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Bridge called unsafe for pedestrian traffic
by Ed Barna, Rutland Herald Correspondent

PITTSFORD, August 17, 2003 - The Hammond Covered Bridge, [WGN VT- 11-05] overdue for repairs, is too dangerous even for pedestrian traffic, according to state historic preservation officials.
       The bridge is part of a state-owned site along Kendall Hill Road (known as the "truck route" for the regular passage of trucks to and from OMYA in Florence). It has been closed to vehicle traffic for more than a decade, but not to foot traffic.
       According to covered bridge builder Jan Lewandoski of Stannard, a wooden bridge's own dead load is the heaviest weight it has to carry, and is always its biggest problem.
       Through the years, the Hammond bridge has been subject to what engineers call "creep," a gradual increase in its downward deflection. Well-maintained covered bridges compensate with a slight upward bend, known as camber, but this 139-foot bridge has lost its camber entirely and is visibly sagging.
       Also, according to Eric Gilbertson, deputy director of the Division for Historic Preservation, the bridge has also developed a twist. "Snaky" was his word to describe the shape of the 161- year-old structure.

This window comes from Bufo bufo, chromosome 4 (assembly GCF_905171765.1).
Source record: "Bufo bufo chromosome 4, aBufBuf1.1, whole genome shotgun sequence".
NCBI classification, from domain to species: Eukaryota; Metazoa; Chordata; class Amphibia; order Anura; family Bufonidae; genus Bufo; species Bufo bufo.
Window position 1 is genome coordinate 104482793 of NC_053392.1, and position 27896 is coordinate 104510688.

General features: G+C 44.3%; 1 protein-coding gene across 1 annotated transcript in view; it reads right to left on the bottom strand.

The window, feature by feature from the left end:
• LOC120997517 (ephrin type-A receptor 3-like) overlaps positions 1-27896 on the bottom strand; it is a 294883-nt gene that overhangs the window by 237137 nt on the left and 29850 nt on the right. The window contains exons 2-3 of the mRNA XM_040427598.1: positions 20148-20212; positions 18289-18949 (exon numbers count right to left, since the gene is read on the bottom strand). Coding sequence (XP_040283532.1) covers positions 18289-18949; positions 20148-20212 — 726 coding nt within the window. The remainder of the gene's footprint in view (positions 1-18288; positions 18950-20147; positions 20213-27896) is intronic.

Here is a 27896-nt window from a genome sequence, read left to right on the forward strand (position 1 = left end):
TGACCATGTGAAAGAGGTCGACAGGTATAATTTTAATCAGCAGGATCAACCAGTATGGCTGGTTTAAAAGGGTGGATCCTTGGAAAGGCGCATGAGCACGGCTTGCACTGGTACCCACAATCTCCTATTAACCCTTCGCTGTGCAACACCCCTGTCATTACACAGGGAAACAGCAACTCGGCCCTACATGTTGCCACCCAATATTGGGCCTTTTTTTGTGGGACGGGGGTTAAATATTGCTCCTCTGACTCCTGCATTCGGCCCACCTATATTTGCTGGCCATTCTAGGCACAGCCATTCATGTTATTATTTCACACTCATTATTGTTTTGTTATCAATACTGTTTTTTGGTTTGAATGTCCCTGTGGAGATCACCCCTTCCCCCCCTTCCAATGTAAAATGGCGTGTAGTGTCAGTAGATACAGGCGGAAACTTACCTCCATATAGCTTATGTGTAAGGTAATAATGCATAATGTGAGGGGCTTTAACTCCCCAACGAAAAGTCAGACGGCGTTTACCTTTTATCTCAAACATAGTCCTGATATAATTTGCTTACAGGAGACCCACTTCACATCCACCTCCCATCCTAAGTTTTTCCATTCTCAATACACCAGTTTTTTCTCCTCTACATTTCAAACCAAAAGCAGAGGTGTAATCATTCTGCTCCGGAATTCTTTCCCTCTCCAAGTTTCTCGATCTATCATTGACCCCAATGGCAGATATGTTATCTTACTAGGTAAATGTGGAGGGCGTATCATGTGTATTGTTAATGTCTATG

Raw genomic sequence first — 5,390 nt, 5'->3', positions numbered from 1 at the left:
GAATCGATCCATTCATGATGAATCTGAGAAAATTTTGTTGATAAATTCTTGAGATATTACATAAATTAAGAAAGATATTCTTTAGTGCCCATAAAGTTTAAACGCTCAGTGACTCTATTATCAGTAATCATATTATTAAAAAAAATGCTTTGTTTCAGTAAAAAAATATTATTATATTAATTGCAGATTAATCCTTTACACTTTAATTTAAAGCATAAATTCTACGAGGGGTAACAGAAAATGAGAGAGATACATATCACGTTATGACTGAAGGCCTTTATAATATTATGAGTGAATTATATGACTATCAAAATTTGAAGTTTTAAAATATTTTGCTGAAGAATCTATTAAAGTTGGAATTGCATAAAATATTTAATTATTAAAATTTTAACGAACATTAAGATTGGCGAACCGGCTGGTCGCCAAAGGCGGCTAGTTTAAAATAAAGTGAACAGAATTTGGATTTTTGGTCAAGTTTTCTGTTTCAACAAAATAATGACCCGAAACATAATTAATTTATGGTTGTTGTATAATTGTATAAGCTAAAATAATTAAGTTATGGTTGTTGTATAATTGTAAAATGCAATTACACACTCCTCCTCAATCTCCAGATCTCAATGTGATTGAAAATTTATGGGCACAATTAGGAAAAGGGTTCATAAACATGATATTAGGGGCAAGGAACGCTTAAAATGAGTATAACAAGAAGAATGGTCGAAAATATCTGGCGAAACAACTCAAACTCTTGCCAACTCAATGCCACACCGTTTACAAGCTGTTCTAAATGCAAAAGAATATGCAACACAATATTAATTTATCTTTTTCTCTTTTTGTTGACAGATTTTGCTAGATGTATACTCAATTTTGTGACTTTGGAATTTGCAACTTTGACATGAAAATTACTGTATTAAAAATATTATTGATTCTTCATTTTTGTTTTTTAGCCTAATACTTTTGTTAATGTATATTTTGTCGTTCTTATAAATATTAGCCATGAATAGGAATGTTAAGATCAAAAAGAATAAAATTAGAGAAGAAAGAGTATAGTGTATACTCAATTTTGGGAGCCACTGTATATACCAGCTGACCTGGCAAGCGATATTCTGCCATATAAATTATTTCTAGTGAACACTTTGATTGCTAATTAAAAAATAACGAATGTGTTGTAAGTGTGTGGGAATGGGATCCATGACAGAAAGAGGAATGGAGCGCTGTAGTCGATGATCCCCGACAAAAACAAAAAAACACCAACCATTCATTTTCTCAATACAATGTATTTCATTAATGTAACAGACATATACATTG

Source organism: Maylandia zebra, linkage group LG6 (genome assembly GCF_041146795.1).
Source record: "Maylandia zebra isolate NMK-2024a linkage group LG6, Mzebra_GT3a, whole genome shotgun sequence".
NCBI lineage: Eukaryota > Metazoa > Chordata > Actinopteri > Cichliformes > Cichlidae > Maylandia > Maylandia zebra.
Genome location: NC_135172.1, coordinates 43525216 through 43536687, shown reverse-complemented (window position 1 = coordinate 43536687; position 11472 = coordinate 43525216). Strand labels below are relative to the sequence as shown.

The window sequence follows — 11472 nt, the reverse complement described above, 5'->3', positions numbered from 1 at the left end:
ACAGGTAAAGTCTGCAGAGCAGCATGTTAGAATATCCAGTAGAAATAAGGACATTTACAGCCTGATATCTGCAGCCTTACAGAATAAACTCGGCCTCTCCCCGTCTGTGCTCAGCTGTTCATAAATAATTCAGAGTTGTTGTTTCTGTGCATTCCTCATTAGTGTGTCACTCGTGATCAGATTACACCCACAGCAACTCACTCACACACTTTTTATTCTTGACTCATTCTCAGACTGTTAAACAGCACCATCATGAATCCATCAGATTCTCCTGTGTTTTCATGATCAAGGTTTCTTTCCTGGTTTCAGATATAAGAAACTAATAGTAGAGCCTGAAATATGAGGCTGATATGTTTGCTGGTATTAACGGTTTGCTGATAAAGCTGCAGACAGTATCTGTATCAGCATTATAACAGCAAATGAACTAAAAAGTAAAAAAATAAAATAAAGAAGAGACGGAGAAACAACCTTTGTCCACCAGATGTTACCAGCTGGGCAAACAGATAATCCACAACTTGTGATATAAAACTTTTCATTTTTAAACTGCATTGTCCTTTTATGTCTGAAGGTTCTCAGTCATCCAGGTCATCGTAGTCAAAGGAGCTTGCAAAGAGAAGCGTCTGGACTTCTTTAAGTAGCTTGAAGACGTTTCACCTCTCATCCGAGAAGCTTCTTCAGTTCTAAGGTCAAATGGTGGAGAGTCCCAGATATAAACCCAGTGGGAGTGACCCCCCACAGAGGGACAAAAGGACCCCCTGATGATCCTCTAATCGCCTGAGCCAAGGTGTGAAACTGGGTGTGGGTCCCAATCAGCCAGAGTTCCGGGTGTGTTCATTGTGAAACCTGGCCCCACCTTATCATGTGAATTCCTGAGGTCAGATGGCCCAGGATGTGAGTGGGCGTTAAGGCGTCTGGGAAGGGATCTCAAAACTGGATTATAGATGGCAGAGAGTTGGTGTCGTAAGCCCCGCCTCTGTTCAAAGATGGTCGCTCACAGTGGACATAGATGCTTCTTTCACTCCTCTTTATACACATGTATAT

"There are holes in the floor," added Margaret Armitage, a member of the Pittsford Historical Society.
       One reason for its condition might have to do with its history. During the 1927 flood, the bridge floated downstream about a mile to the Pomainville farm. It was floated on barrels back to its original crossing and put back into use.
       Gilbertson and John Dumville, the state's historic sites coordinator, both said they have tried for two sessions to get the Legislature to approve funds for stabilizing and then rehabilitating the Hammond bridge.
       But now it is in such bad shape, they said, that a heavy snow load next winter--or a large group of tourists tramping across--could send it into the river.
       Asked how many people he thought the bridge could safely take, Gilbert's first answer was "none."
       He then added, "I couldn't say absolutely."
       The Hammond site is a likely tour bus stop because it has a large parking area, a state interpretive sign, and it leads to a historic trail on the other side of Otter Creek. The trail goes toward the Revolutionary War site of the former Fort Mott and the shallow area--"Pitt's Ford," General Jeffrey Amherst named it--where troops could cross before there were any bridges.
       As for the Hammond bridge, Gilbert said, "I thought we had closed that off. People weren't supposed to go on it."
       But Armitage said an inspection Friday showed only a chain between two posts meant to keep vehicles off.
       "No signs saying 'No Trespassing' or 'No Pedestrians,'" she said. "It hasn't changed at all."

Hammond Bridge. Photo by Joe Nelson, Aug. 19, 2003 Hammond Bridge. Photo by Joe Nelson, Aug. 19, 2003
Hammond Bridge.
"only a chain between two posts"
Photo by Joe Nelson, Aug. 19, 2003
Hammond Bridge.
Note extreme racking
Photo by Joe Nelson, Aug. 19, 2003

[This article first appeared in the Rutland Herald, Rutland, Vt., Aug. 17, 2003. Ed Barna is a member of the Vermont Covered Bridge Society and author of the book Covered Bridges of Vermont, Countryman Press, and - Ed.]

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Joe Nelson, P.O Box 267, Jericho, VT 05465-0267, jcnelson@together.net
This file posted August 5, 2003, revised August 22, 2003